Kingdom of Crooked Mirrors

Kingdom of Crooked Mirrors (Russian: Королевство Кривых Зеркал, translit. Korolevstvo krivykh zerkal) is a 1963 Soviet fairy tale film directed by Aleksandr Rou based on the novel, Kingdom of Crooked Mirrors, by Vitali Gubarev.

Kingdom of Crooked Mirrors
Soviet billboard theatrical poster of the film
Nushrok, Abazh and Anidag trio (top)
Olya and Yalo (bottom)
Directed byAleksandr Rou
Written byLev Arkadyev
Vitali Gubarev
StarringOlga Yukina
Tatyana Yukina
Andrei Fajt
Arkadi Tsinman
Lidiya Vertinskaya
Music byArkady Filippenko
Distributed byGorky Film Studio
Release date
Running time
80 minutes
CountrySoviet Union

At the end of 2007, Russia TV filmed a musical remake with the same name, featuring stars Nikolay Baskov, Alla Pugacheva, and the Tolmachevy Sisters. The original film contains introduction music and a fairytale style of the early 1960s.

The film was also the inspiration for a restaurant in Moscow which only hired twins as waiting staff.[1]

Plot summary

Similar in subject to and perhaps inspired by the novel Through The Looking Glass, the film centers around an encounter between a girl named Olya and a mysterious counterpart, Yalo, while staring into a mirror. The characters are exact opposites: Yalo is the absolute opposite of Olya in every way. Where Yalo is organized and precise, Olya is careless and absent-minded. In the story, Olya steps through the mirror into the Kingdom of Crooked Mirrors where Yalo resides. The kingdom, under the rule of King Yagupop LXXVII (reverse of Popugay, meaning parrot), produces crooked mirrors that brainwash its people through subtle changes in reality. When Yalo's friend, a boy named Gurd (reverse of Drug, meaning friend), is suddenly imprisoned for refusing to make crooked mirrors by the evil leaders Anidag (reverse of Gadina, meaning snake), Nushrok (reverse of Korshun, meaning kite) and Abazh (reverse of Zhaba, meaning toad), Olya decides to accompany Yalo to rescue him.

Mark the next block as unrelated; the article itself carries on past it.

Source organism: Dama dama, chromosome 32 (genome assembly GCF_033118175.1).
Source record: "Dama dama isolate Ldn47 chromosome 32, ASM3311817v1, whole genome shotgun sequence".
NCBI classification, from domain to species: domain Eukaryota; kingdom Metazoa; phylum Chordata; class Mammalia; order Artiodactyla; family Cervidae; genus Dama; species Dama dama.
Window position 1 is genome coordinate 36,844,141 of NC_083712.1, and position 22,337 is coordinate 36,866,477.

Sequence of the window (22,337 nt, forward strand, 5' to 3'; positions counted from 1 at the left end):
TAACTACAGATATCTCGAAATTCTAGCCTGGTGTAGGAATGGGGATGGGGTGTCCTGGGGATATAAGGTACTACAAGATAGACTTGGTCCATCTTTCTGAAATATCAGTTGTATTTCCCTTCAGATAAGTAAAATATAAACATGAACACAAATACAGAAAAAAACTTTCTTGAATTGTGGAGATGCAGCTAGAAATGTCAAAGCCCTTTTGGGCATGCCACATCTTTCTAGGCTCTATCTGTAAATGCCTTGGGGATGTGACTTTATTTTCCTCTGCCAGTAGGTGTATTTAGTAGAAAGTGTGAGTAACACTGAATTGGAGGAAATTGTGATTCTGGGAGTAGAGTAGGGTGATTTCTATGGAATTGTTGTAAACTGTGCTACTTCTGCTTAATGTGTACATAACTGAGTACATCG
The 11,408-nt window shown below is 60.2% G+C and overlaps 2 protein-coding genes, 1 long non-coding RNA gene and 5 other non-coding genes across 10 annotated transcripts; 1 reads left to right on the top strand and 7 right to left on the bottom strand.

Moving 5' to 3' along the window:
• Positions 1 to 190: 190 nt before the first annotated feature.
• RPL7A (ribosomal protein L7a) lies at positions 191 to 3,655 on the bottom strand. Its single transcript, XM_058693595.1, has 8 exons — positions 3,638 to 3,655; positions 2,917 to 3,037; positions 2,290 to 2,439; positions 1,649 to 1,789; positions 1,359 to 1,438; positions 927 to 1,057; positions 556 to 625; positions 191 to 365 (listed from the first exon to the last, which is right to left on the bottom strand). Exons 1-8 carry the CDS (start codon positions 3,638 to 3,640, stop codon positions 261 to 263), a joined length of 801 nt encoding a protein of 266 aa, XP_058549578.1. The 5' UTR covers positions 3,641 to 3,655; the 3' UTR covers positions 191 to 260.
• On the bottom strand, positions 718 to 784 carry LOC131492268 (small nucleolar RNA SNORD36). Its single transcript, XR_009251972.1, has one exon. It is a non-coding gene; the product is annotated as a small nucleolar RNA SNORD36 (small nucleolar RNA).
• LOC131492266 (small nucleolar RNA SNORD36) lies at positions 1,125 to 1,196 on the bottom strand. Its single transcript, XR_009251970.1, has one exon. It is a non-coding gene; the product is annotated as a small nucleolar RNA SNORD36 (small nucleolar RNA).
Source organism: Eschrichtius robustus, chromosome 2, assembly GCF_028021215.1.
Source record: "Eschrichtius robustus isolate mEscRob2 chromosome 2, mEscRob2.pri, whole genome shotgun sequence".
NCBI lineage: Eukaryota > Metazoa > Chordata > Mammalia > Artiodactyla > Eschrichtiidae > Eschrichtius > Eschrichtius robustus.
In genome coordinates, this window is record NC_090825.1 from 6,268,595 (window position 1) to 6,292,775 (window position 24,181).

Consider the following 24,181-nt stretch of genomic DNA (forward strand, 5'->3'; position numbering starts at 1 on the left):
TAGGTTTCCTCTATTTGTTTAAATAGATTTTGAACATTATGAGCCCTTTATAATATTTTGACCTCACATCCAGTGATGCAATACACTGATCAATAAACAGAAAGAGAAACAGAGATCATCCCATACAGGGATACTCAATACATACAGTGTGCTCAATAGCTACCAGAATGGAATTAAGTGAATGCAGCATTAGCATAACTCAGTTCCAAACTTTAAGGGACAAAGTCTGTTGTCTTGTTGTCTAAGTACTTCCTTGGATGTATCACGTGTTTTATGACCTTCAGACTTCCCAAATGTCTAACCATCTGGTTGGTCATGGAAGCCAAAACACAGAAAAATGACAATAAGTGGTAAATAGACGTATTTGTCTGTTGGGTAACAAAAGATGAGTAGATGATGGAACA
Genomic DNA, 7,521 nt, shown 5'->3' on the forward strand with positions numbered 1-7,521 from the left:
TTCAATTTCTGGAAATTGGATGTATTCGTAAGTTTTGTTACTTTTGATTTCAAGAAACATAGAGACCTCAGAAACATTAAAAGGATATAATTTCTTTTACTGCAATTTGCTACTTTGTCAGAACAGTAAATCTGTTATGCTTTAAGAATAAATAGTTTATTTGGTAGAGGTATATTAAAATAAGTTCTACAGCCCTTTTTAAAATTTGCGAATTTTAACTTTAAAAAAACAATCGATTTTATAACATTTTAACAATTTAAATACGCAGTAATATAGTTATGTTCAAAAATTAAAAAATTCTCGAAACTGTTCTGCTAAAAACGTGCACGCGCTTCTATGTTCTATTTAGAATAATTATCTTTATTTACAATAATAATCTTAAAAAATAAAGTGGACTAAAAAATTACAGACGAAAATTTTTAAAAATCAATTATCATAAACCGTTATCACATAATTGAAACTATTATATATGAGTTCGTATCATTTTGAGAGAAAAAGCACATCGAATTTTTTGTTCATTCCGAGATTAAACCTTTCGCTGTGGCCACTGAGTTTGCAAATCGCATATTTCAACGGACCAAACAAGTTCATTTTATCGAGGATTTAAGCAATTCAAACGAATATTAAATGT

They meet a character who introduces herself as Aunt Aksal (reverse of Laska, meaning kindness), one of the king's cooks, who in order to help them reach the king and save Gurd, disguises them as pages of the king. On meeting the king, Anidag, Nushrok, and Abazh reveal themselves to be the actual powers behind the throne. The latter half of the story focuses on their ultimate defeat and the rescue of Gurd with the help of Anidag's humiliated old servant Bar (reverse of Rab, meaning slave), who rebels against his master. The kingdom's mirrors are returned to normal, and its society becomes free. Olya at last returns to her home and lives happily ever after with her grandmother.

It has been suggested the story is directed at the perceived hypocrisy of western nations in attacking the Soviet propaganda machine during the Cold War.



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